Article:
Although the child behavior checklist (CBCL) and the teacher's report form (TRF) were not designed for diagnosing psychopathology in children with chronic illnesses, they have become extensively used research tools to assess behavioural problems in paediatric populations, including children with epilepsy. When applied to children with epilepsy, items like "staring blankly" or "twitching" can be rated on the basis of seizure features rather than behaviour and, hence, render behavioural scores ambiguous. The aims were detection, and evaluation of the impact, of CBCL and TRF items eliciting ambiguity when applied to children with "epilepsy only" (idiopathic or cryptogenic epilepsy, attending normal schools). Experts identified items that give rise to interpretational ambiguity of the ratings in epilepsy. By treating ratings on these items as missing values, their effect was evaluated in CBCL and TRF scores of 59 schoolchildren with "epilepsy only" and age and gender matched healthy classmates. Seven items of the CBCL gave rise to ambiguity of which items 5 co-occur on the TRF. Rescoring reduced psychopathology scores in children with "epilepsy only", but not in those of healthy children: the percentage of patients trespassing the clinical cut off score, on at least one of the subscales, reduced from 46 to 23% on the CBCL and from 18 to 15% on the TRF. Parents and teachers run the risk of confusing behaviour and seizure features when filling out the CBCL and TRF. In "epilepsy only", prevalence estimates of psychopathology based on the CBCL and TRF, should be considered with some reserve.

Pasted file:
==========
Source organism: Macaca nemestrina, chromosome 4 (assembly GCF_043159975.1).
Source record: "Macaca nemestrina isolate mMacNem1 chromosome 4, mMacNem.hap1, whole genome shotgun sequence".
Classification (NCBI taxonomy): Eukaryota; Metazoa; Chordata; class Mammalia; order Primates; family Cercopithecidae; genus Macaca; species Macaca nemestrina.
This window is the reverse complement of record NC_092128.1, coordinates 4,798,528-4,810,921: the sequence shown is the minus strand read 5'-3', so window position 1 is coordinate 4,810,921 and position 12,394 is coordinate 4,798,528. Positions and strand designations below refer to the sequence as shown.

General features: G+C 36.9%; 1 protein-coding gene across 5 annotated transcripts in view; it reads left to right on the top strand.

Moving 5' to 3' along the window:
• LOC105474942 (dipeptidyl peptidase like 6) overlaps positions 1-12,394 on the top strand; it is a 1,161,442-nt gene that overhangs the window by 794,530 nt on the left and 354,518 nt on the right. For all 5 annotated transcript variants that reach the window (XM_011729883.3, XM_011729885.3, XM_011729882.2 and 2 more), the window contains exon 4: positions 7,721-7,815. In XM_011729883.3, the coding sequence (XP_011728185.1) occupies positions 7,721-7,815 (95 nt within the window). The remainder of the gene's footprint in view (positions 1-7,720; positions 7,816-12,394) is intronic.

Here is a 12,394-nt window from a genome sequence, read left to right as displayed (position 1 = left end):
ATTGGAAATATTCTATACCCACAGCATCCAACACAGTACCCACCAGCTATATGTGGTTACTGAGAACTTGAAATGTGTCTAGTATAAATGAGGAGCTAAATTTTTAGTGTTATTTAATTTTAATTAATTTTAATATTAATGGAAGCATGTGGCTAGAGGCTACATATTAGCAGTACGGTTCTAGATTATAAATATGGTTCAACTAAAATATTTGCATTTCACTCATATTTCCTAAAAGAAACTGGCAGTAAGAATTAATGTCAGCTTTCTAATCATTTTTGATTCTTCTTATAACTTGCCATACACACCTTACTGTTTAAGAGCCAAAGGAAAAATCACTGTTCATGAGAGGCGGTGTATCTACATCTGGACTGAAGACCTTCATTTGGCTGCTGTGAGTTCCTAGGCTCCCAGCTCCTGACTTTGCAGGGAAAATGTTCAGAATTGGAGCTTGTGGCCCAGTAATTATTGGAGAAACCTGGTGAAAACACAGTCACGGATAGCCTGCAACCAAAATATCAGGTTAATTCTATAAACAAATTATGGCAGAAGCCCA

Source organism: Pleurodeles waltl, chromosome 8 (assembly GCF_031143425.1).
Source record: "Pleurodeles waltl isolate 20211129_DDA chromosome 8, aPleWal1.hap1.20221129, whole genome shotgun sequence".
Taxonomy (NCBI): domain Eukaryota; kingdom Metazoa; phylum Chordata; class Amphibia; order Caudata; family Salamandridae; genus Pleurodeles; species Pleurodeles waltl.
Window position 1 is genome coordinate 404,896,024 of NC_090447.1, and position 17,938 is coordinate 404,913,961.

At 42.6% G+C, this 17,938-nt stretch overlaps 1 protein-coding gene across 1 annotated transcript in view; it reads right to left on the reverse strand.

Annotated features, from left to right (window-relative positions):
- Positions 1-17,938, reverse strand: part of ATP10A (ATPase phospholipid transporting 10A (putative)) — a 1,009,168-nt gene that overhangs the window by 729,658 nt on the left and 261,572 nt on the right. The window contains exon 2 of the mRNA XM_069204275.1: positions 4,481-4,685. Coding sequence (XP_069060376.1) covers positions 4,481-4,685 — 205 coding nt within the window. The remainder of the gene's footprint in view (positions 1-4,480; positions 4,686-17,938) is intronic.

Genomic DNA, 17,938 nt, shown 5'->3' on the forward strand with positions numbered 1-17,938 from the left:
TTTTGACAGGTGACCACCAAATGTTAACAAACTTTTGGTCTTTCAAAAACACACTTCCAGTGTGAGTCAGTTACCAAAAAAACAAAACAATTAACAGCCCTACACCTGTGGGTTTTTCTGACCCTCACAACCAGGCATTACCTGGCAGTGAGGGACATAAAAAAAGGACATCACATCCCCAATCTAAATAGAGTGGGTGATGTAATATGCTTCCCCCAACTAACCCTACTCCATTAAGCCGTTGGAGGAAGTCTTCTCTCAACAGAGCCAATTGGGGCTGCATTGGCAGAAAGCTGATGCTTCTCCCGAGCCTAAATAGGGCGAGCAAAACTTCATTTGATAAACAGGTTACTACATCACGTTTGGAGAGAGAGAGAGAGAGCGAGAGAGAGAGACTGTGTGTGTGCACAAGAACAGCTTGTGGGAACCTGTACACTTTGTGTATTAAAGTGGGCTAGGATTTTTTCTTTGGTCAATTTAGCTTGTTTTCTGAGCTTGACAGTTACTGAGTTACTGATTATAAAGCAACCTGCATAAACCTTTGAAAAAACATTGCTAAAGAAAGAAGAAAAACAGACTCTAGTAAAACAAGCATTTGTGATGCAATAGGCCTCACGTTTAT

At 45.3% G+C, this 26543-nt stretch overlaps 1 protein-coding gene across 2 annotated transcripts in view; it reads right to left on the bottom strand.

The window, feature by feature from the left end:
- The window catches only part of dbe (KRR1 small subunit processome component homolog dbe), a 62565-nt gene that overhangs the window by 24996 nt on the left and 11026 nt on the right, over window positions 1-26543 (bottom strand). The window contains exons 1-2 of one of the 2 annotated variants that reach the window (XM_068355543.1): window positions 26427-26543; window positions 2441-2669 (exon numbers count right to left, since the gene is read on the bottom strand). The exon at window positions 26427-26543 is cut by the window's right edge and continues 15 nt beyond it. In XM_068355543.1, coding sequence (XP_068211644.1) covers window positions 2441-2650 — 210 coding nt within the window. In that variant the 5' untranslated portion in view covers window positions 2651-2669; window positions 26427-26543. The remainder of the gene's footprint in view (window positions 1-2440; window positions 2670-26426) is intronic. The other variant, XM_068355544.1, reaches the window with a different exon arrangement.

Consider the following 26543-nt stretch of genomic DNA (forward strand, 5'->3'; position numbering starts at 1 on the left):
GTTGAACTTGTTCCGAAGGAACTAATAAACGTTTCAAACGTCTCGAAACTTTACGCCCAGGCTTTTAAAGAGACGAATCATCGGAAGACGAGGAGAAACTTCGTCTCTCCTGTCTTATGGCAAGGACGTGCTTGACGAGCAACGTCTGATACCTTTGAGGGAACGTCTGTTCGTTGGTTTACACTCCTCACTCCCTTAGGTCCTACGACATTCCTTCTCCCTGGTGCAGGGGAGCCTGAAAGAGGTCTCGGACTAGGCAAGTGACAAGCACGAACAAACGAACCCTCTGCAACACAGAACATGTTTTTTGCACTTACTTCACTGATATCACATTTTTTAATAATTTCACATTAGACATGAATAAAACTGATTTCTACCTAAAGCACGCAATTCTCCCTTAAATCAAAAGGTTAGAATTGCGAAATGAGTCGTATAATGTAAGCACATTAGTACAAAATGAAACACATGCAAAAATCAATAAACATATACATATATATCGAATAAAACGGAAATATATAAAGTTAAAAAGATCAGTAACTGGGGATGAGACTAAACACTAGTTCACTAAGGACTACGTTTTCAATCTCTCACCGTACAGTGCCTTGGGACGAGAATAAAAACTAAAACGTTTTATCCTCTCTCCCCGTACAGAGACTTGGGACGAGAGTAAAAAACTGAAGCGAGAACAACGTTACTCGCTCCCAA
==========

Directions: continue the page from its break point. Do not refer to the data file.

|Number of pages||7|
|Publication status||Published - 12 May 2001|